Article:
This year’s Memorial Day found me in Ramat Gan, and when the Horn sounded, I had to stop my car in the middle of a busy street, step out, and stand amongst other commuters — a totally random bunch of strangers. One moment of silence, with the memories, the names, and the faces, served as a good reminder for one basic bottom line.

As much as I cannot stand the ritualized Israeli militarism, and as much as I am not comfortable when it serves as a political tool by the evil people who presume to be my leaders, and as much as the old symbols have become, in my eyes, just beaten cliches on the conveyer belt of today’s shallow and neurotic mass media…

Although the pompous national ceremonies mean nothing to me, and the annual lighting of the beacons does not thrill me at all, and the TV broadcasts on Independence Day and Memorial Day are to me nothing but an anachronistic abomination — at least as a viewer — and I have avoided watching them for decades…

As much as the current state of the state of Israel is not a source of inspiration to me, only laments mixed with loathing and disbelief, and as much as I am shocked by the way our elected leadership is leading the corruption and decay of the entire country…

And although there is a huge public in Israel that I will never look upon as brothers, those who befoul our nature, those who burn, trample, uproot, and certainly those who sell pieces of land and heritage for a slice of the pie. They are not brothers, but criminals and ignorants.

Despite all of the above, I shall keep observing Memorial day’s horn & silence ritual, because this is no fake news, these are fuckin human beings who died here, so others may live on, and for the homeland to endure. I knew some of them very well, and others, not so well. I have seen with my own eyes the lives that were taken too soon, the smiles that faded, the parents who died long before they got to their graves.

And today, some 30 years later, am I allowed to wonder out loud, if I had also been a victim, not of some sinister plot, just the inevitable consequences of serving in a fighting military unit. Indeed, I did not participate in the grand wars, only a small battle here, a small ambush there, no big deal. Hey, it does not haunt me in my dreams, or nightmares, and whenever I do dream of the army, it is always about some missing piece of equipment, or a ride I am about to miss. But what of the memory? When I am awake, I remember everything. The shouts of the wounded, pierced organs, the pale face of a young widow, over the rectangular pit at some unknown military cemetery. And the blood, of course, staining the bandage red, soaking the dirt with a dark stain which is no longer red, but a murky, shady brown, and later black, in two phases, the greenish, shiny black of the flies sucking on it, and finally the faded black of a liquid which dried and congealed in the sun. How does a brain look when it leaks out from a crack in the skull? How does a breast injury sound when the victim breathes? Altogether, loads of information, sights and noises you would never want to experience.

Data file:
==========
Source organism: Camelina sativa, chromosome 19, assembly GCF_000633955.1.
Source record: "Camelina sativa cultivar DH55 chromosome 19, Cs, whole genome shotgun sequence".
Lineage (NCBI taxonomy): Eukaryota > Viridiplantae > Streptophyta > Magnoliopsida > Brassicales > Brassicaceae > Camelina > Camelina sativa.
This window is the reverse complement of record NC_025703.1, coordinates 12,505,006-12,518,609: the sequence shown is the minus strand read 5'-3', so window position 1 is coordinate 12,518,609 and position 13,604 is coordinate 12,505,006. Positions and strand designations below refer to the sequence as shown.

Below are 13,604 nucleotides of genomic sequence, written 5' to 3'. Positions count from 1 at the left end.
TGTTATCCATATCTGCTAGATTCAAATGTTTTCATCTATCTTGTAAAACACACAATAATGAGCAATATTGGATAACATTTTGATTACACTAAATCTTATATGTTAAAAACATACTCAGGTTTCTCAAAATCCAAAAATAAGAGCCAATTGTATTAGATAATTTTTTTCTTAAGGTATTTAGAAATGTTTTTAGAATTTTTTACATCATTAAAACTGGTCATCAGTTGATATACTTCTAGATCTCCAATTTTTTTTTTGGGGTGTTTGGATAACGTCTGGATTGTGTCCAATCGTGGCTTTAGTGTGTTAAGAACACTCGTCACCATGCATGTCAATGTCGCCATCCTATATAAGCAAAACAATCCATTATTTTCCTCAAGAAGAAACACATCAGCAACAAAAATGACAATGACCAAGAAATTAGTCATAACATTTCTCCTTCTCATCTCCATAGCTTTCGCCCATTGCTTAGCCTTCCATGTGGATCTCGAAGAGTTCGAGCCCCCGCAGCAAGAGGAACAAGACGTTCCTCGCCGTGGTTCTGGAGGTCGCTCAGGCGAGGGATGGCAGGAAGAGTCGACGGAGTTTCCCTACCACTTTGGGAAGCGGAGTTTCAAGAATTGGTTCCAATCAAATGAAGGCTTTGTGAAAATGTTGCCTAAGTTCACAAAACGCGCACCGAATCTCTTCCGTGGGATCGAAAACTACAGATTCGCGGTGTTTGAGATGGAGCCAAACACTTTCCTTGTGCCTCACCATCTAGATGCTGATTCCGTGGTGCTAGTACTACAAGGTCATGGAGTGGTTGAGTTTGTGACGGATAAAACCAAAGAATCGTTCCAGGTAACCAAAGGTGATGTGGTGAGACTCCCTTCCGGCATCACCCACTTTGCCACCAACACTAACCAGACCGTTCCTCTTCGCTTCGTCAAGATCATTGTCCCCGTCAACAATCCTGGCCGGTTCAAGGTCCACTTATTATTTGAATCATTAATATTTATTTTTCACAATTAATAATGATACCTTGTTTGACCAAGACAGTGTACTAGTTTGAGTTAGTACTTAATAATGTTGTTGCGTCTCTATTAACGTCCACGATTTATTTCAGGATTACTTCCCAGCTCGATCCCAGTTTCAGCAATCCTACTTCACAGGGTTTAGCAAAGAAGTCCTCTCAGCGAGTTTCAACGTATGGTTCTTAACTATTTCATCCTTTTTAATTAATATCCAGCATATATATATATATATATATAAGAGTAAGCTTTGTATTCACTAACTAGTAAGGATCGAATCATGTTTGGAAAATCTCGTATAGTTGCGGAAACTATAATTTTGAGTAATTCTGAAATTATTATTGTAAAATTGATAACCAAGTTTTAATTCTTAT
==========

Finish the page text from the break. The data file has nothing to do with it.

And maybe the worst part of it, even worse than those nightmarish moments in Lebanon, there was also an “Intifada” (violent uprising) in our day. Patrols, roadblocks, riots, and mostly the daily exposure to fear and hate. I remember the wide-open eyes of young kids, taken out of their beds in the dead of night, when the G.S.S (general security service, Shabak in Hebrew), searched the houses of suspected terrorists. I remember the dull thump on my shoulder, when for the first time I was ordered to fire a rubber pellet charge into a crowd of demonstrators, consisting mostly of elderly ladies, veiled and dressed in blacks. My whole being was against this action, and I asked the Sergeant if he was crazy. “Just fire it, an order is an order”. So I obeyed the order, or several orders, and I managed to sleep at night, and I came back in one piece, from the freezing nights in South-Eastern Lebanon, and from the routine patrols around the Kalandia refugee camp. A matter of pure luck and statistics. But maybe the facts that until this very day I do not sleep regularly, and I always seem to postpone going to bed, are related to the horrors I was exposed to when I was 19? I guess I will never know, but I have some suspicions. So, in honor of those who did not return, regardless of their ethnicity or religion, I shall keep standing during this annual minute, and reserve cynicism and stinking politics for other days.



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